Every year, people die and receive injuries in accidents on Ukraine’s construction sites. Reporting for openDemocracy in June 2019, journalist Alexey Arunian exposed the serious safety concerns associated with working in Ukraine’s construction industry, demonstrating the connection between informal employment and poor safety regulation on building sites in Kyiv. A weak State Labour Inspectorate makes the conditions for workers all the more dangerous, and the statistics show it: official numbers show that between January and May 2019, 25 workers died in Ukraine’s construction industry – twice more than the same period in 2018.
With plans afoot for a new Labour Code in Ukraine, Ukrainian journal Commons spoke to Vasyl Andreyev, head of the Union of Construction Workers and Construction Industry Workers, about the reality of defending workplace rights in the country. We translate and publish the interview with permission here.
Trade unions today are often associated with the Soviet era, when they performed an assistive function for the authorities, rather than defending the rights of workers. How important are union rights in Ukraine right now? Why is this issue still far from unpopular?
As an idea, trade unions aren’t so popular due to the lack of a culture of defending your rights among our fellow citizens.
First and foremost, this is about people at your workplace. We have a blind faith in the idea that “the man with money knows what he’s doing”.
Although everyone understands that the labour market is a two-way street. Just as workers get something from their wages, so does the employer need the added value that the workers bring them.
In our country the idea of creating a trade union movement is incredibly relevant today, looking at the distance between owners and workers. Together with Moldova, Ukraine is one of the poorest countries in Europe. And this situation hasn’t changed for the better in the last 10 years.
Could you talk about the history of your union and its regional representatives? Can you talk about some examples of success and failures of the trade union movement?
Ukraine’s Union of Construction Workers was set up in 1957, after the merger between the construction workers’ union and union of construction industry workers. It has undergone different stages of development – millions of unionised workers, united by the union of construction workers, and a drop in membership. But now everything is concentrated on solving the urgent problems of our members and overcoming challenges arising when we need to defend our members from employees, including those abroad. Here I mean international corporations.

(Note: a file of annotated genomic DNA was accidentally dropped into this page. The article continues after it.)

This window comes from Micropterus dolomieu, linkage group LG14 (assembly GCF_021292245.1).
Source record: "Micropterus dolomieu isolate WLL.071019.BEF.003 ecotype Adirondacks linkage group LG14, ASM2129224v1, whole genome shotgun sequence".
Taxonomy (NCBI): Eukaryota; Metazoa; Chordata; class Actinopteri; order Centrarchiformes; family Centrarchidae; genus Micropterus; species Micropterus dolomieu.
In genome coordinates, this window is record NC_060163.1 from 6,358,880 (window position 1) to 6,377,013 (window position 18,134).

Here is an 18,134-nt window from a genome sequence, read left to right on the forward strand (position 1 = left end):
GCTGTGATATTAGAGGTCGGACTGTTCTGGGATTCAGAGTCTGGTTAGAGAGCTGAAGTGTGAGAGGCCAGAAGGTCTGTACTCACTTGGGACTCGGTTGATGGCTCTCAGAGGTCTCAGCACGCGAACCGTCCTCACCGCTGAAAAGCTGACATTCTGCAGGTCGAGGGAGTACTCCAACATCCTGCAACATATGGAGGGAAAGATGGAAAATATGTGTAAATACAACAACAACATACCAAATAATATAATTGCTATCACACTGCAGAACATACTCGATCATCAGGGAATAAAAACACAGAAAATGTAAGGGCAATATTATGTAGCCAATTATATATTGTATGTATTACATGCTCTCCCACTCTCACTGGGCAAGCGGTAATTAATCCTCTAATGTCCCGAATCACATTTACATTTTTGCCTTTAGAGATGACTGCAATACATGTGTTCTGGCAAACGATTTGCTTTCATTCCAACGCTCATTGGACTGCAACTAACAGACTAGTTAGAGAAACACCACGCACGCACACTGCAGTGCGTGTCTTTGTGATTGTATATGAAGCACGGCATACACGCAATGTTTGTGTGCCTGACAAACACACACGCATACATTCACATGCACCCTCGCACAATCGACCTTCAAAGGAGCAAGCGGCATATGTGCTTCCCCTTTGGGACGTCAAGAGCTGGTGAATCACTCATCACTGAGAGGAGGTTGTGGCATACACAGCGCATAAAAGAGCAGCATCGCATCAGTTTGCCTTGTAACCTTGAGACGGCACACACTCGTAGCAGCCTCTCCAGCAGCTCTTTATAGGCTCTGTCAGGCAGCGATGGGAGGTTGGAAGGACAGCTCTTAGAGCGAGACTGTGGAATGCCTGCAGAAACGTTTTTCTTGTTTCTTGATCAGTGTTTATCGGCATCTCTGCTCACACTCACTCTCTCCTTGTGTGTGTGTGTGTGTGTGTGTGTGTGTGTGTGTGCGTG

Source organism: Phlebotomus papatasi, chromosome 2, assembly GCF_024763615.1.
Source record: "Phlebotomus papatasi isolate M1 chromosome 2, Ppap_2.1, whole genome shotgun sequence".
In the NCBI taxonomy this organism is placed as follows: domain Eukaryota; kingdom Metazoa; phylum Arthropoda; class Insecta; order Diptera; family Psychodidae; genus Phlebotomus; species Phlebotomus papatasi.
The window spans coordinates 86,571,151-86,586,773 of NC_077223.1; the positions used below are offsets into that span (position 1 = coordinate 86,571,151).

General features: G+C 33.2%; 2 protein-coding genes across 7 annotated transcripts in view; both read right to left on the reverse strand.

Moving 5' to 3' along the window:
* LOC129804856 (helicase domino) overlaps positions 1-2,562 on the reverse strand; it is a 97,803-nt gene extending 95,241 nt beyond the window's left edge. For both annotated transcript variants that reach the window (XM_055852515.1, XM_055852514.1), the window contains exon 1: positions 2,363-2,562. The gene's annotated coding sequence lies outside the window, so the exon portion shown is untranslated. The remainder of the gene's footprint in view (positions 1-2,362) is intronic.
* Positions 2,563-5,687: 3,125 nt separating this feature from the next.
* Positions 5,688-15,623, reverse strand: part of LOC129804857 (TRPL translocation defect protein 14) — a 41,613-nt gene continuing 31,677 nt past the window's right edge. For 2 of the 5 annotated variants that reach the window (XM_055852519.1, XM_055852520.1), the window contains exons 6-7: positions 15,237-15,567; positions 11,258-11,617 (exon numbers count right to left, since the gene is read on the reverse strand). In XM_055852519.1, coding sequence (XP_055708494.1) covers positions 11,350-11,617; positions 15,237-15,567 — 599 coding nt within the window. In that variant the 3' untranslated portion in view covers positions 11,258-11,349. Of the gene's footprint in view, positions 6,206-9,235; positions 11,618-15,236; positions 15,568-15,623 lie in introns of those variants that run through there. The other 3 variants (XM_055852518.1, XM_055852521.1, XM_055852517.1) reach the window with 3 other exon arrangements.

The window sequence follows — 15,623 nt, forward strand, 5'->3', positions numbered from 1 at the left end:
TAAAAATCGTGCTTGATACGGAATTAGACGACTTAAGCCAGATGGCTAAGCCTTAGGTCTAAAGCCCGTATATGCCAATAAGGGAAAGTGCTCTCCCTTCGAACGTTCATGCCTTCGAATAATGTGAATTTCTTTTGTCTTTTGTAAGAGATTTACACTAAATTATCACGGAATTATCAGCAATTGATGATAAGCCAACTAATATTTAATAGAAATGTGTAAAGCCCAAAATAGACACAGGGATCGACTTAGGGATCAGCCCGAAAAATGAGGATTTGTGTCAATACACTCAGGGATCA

Our regional cases involve Dnipro region, where there are attempts to raise wages at the Heidelberg cement factory, as well as Lviv and Khmelnitsky regions where there are negotiations with Irish company construction materials company CRH. And the last case is restoring justice for the more than 400 members of our union at a Vinnytsa cement factory which produces materials for the Ukrainian state railway company [Employees at the factory have not received wages since February 2019, when the factory shut down operations].
What’s the union’s position regarding Ukraine’s labour and, in general, the labour legislation in the country?
Well, what shouldn’t happen is what is currently going on with the draft bill of Ukraine’s new Labour Code. No one has heard or seen it, it’s unclear who’s writing it, but everyone is saying that workers should be slightly discriminated against.
We see the idea of creating an ultra-liberal Labour Code instead of the existing Code of Labour Laws very negatively. We don’t accept the thesis that there are too many rights which workers aren’t using at the moment. This is, in general, a very strange statement to make. Instead, it’s the case that legal procedures don’t guarantee certain rights. But there are no rights that workers wouldn’t use. As we showed on 7 November on the International Day for Decent Work, we will resist an ultra-liberal labour code at all costs. If it’s passed, we’ll start a campaign for its cancellation.Print